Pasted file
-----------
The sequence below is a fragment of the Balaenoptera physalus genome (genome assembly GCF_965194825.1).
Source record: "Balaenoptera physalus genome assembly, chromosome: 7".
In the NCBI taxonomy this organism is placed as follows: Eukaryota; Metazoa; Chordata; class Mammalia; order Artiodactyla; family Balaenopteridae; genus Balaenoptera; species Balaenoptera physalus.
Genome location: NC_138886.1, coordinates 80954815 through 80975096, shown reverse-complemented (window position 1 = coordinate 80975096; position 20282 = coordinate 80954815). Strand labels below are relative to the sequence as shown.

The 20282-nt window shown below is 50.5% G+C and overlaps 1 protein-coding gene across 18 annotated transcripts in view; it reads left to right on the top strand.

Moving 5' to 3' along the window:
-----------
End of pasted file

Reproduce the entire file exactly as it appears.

The sequence below is a fragment of the Balaenoptera physalus genome (genome assembly GCF_965194825.1).
Source record: "Balaenoptera physalus genome assembly, chromosome: 7".
In the NCBI taxonomy this organism is placed as follows: Eukaryota; Metazoa; Chordata; class Mammalia; order Artiodactyla; family Balaenopteridae; genus Balaenoptera; species Balaenoptera physalus.
Genome location: NC_138886.1, coordinates 80954815 through 80975096, shown reverse-complemented (window position 1 = coordinate 80975096; position 20282 = coordinate 80954815). Strand labels below are relative to the sequence as shown.

The 20282-nt window shown below is 50.5% G+C and overlaps 1 protein-coding gene across 18 annotated transcripts in view; it reads left to right on the top strand.

Moving 5' to 3' along the window: